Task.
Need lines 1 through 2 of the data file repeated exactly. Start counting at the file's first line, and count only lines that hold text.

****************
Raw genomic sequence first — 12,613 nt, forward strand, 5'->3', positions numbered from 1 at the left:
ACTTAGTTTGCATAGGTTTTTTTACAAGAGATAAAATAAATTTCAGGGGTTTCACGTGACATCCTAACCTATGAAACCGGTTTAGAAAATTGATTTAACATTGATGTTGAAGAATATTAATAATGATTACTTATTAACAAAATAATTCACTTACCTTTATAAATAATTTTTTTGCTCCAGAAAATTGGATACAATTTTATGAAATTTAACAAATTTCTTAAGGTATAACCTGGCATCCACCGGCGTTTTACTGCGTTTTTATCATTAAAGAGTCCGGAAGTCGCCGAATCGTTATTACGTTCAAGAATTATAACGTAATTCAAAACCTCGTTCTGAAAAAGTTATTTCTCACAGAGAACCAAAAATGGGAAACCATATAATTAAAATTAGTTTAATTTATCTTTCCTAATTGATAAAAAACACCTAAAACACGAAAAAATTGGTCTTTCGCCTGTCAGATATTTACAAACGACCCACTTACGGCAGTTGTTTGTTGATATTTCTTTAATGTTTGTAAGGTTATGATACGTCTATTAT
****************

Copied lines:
Raw genomic sequence first — 12,613 nt, forward strand, 5'->3', positions numbered from 1 at the left:
ACTTAGTTTGCATAGGTTTTTTTACAAGAGATAAAATAAATTTCAGGGGTTTCACGTGACATCCTAACCTATGAAACCGGTTTAGAAAATTGATTTAACATTGATGTTGAAGAATATTAATAATGATTACTTATTAACAAAATAATTCACTTACCTTTATAAATAATTTTTTTGCTCCAGAAAATTGGATACAATTTTATGAAATTTAACAAATTTCTTAAGGTATAACCTGGCATCCACCGGCGTTTTACTGCGTTTTTATCATTAAAGAGTCCGGAAGTCGCCGAATCGTTATTACGTTCAAGAATTATAACGTAATTCAAAACCTCGTTCTGAAAAAGTTATTTCTCACAGAGAACCAAAAATGGGAAACCATATAATTAAAATTAGTTTAATTTATCTTTCCTAATTGATAAAAAACACCTAAAACACGAAAAAATTGGTCTTTCGCCTGTCAGATATTTACAAACGACCCACTTACGGCAGTTGTTTGTTGATATTTCTTTAATGTTTGTAAGGTTATGATACGTCTATTAT